The source 1747.2+6532 in the upper left in Fig. 8 at 0.78 is identified as 4C+65.22. Lacy et al.(1993) mark it as "Q?" based on CCD observations. Kollgaard et al.(1995) argue that 4C+65.22 is not a quasar, but a radio galaxy, based on the two-component radio morphology at 8.4 GHz, associated spectral indices, and marginally-resolved optical (R = 21.2 mag) image. It is undetected on the blue POSS II plate. However, its position in the diagram, and even more that in the flux-ratio plot (Fig. 10) where it is found close to left boundary, at , would be very unusual for a galaxy and thus the object may be a quasar instead. The RASS-VLA source 1743.4+6342 which we classify as a group/cluster occupies an extreme position in the diagram as well, and it may be spurious in some sense. The radio source, also known as 8C 1743+637, arises from a faint galaxy behind the cluster Abell 2280 (Lacy et al.1993), while the X-ray emission is likely due to the Abell cluster's gaseous medium. In any case, the extended X-ray RASS source represents the detection of a galaxy grouping.
The lower right region of the diagram, which is usually populated by optically prominent galaxies with low X-ray and radio emission, remains relatively empty. We suggest that another order of magnitude in X-ray sensitivity is needed before normal spiral galaxies are commonly found in all-sky surveys. Instead, we find optical counterparts that are morphologically classified as galaxies all along the swath occupied in the diagram. This is equivalent to the statement that galaxy magnitudes are roughly uniformly distributed over the range . These objects include two IRAS-selected Seyfert 1 galaxies at , a nearby Seyfert 2 galaxy at , and several distant unstudied (presumably elliptical) radio galaxies. In the latter cases, the X-ray emission may arise either from the active nucleus or from a surrounding intracluster medium.
Finally, we note that the galaxy groups and clusters are spread throughout the diagram, illustrating the lack of tight correlations between optical, radio and X-ray luminosities from these objects (Burns et al.1994). The diagram is thus a poor diagnostic tool for discriminating groups and clusters from AGN.
We use the radio-to-optical spectral index, , to analyze the NEP sample for evidence of the apparent dichotomy between radio-quiet and radio-loud AGN. Both and its equivalent, the ratio of radio to optical flux densities (or luminosities), R, have been extensively used for this purpose. The commonly accepted dividing line between the two populations, established by studies of optically-selected AGN, is (Kellerman et al.1989; Stocke et al.1992), or . The flux densities are typically taken at 5 GHz and an observed wavelength of 4400 Å, taken from the B magnitude. A second criterion is the radio luminosity; the division occurs [W Hz-1] (Miller et al. 1990; Stocke et al.1992), with some dependence on redshift (Padovani 1993). Miller et al.(1990) note that the luminosity criterion is to be preferred if the optical and radio emission of AGN are not correlated. The two definitions overlap by approximately 90% (Kellerman et al.1994; Della Ceca et al.1994). Falcke et al.(1996) have proposed separate radio-loud - radio-quiet criteria for flat- and steep-spectrum quasars: () for steep-spectrum sources and () for flat-spectrum.
The radio-loud - radio-quiet dichotomy is most evident as bimodality in the distributions of the measures R, , or . Bimodality has been reported for both optically-selected samples (e.g. Sramek & Weedman 1980; Kellerman et al. 1989, 1994; Miller et al.1990; Visnovsky et al. 1992; Stocke et al.1992) and the X-ray-selected sample of AGN from the Einstein Medium Sensitivity Survey (EMSS; Della Ceca et al.1994). Bimodality is sometimes evident in the distribution of radio flux densities, at least for optically-selected samples (Strittmatter et al.1980; Kellerman et al.1989). Evidence in terms of other observed AGN properties, such as redshift and optical luminosity, has been more difficult to establish.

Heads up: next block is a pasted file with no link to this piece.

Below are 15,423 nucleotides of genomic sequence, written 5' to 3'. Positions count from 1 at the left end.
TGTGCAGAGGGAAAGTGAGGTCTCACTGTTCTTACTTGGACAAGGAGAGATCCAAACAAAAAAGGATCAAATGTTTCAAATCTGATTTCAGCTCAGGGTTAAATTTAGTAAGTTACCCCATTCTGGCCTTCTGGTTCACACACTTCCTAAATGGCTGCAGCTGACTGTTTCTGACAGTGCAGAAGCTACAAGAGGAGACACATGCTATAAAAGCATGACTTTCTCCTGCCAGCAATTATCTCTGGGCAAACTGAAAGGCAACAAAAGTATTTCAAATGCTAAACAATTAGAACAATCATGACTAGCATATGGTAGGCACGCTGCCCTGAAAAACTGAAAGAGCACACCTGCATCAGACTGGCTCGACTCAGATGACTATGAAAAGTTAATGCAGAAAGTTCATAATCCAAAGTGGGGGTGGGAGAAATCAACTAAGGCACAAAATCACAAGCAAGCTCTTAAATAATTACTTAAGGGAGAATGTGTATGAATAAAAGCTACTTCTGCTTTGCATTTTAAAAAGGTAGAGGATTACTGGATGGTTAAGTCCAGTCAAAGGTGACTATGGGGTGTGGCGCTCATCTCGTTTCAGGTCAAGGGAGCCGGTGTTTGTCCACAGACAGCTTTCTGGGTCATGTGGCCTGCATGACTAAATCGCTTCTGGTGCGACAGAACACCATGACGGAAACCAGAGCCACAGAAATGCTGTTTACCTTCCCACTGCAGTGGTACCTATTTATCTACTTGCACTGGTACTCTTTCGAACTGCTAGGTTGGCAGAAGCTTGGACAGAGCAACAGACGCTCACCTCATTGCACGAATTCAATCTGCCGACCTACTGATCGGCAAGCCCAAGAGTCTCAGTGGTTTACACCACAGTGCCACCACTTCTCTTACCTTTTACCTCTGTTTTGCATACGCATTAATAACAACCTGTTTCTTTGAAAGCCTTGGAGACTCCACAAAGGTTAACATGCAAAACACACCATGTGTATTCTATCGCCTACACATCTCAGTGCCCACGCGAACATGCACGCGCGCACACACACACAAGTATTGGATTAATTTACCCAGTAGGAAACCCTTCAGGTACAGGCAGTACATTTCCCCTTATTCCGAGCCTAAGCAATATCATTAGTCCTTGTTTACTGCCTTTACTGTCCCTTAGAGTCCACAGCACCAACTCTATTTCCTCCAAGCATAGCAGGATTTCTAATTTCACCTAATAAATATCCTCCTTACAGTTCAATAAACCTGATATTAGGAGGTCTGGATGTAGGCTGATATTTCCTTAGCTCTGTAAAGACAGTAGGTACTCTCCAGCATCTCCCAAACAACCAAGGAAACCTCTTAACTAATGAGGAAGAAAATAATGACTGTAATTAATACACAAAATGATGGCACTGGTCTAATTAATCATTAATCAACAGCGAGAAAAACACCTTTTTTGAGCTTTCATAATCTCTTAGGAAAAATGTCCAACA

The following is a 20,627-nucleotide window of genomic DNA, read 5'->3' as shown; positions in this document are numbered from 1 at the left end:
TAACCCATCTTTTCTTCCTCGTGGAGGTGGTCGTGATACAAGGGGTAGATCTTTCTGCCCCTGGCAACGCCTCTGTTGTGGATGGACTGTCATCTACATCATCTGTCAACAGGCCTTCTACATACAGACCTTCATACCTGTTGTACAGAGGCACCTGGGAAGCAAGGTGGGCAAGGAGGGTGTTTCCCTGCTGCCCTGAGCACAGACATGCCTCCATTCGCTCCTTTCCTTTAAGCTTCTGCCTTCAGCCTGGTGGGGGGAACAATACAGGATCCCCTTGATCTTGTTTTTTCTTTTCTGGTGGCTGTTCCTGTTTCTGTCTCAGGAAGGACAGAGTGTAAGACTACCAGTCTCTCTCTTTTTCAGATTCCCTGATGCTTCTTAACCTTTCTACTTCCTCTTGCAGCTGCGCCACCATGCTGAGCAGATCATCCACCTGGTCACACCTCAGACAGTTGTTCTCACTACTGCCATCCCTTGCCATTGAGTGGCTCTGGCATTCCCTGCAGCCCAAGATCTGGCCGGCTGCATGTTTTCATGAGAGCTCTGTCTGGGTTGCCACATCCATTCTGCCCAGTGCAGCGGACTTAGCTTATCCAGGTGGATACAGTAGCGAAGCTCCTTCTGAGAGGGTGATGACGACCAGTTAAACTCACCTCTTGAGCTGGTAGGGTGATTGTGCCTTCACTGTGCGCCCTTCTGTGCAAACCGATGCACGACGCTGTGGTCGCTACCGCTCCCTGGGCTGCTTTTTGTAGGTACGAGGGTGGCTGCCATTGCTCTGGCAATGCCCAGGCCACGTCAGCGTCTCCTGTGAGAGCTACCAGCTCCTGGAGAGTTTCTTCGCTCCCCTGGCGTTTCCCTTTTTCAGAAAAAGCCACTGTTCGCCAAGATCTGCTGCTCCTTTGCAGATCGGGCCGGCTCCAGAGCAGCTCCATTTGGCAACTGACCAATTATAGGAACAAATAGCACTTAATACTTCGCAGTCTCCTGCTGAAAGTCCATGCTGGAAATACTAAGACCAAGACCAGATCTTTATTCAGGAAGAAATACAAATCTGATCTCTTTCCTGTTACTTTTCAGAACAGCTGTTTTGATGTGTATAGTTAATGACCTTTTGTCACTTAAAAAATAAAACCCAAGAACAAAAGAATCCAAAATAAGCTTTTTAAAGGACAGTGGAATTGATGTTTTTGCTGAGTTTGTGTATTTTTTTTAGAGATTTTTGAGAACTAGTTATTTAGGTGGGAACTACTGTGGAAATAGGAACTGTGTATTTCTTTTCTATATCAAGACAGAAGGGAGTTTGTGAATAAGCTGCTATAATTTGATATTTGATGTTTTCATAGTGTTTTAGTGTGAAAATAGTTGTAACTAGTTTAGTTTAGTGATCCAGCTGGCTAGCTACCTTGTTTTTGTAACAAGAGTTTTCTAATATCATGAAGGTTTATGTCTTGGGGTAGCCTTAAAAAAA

|Figure 9: Distribution of the radio-to-optical spectral index . All sources in Tables 1 and 2 are plotted, including those with upper limits on their optical flux|
Figure 9 shows the distribution of values for the reliable NEP sources (Tables 1 and 2). A bimodal distribution is strongly suggested, with a minimum . This is in good agreement with the minimum value of found for optically-selected samples and the value of obtained by Della Ceca et al.'s results for EMSS AGN. (The different radio frequencies and the lack of K-corrections for the NEP sample would change by approximately .) It should be noted that the NEP sources include non-AGN (such as the apparent cD galaxies of several group candidates). As the NEP and EMSS samples have roughly similar sensitivities in the radio ( 1 mJy at 1.5 and 5 GHz, respectively), optical (23 mag in V and B), and X-ray ( erg s-1 for 0.1-2.4 keV and erg s-1 for 0.3-3.5 keV), the NEP sample's results provide further confirmation of bimodality but do not extend it to significantly fainter limits. The minimum in the distribution is also evident as a sparsely-populated band ("gap'') in the and (Sect. 5.4) plots. The gap is most apparent if different morphological classes are considered separately. Although bimodality is not evident in RGB sample (its distribution cuts off at the lower limit of radio-loudness), it is quite evident in the sample of radio-selected, ROSAT-detected quasars drawn from the Véron-Cetty - Véron (1993) catalog (VV93) studied by Brinkmann et al.(1997; see Fig. 16).
While AGN classes often overlay in the diagram, they can occupy more distinct regions in the (or equivalently, )diagram. For example, X-ray-selected BL Lacs and radio-selected BL Lacs are widely separated in this diagram with BL Lacs from the RGB survey filling the gap between these populations (Fig. 11 in Paper II; Laurent-Muehleisen et al.1998). Figure 10 shows the flux ratio diagram for objects in Tables 1 and 2. Objects on the top right should be mainly galaxies, X-ray-selected BL Lacs reside in the top central region, while quasars and radio-selected BL Lac objects congregate at the lower left. The diagram is similar to that of the optically unidentified objects from the RGB survey (Fig. 11 in Paper II), indicating that the populations have not changed dramatically between the brighter RGB and fainter NEP samples. The optically faint and unclassified NEP sources are spread throughout the region of radio- and X-ray-selected AGN. However, few are present among the Seyferts and other galaxies in the radio-quiet regime, (). The diagram is consistent with Fig. 8 in suggesting that several source identifications may be incorrect.
|Figure 10: Flux ratios logf/ versus logf/ for all sources. Arrows indicate sources with upper limits for the optical fluxes. The cross marks the position of the planetary nebula|
|Figure 11: Distribution of various object types as function of the optical B - magnitude. Open histogram: all objects; shaded region: specific object class|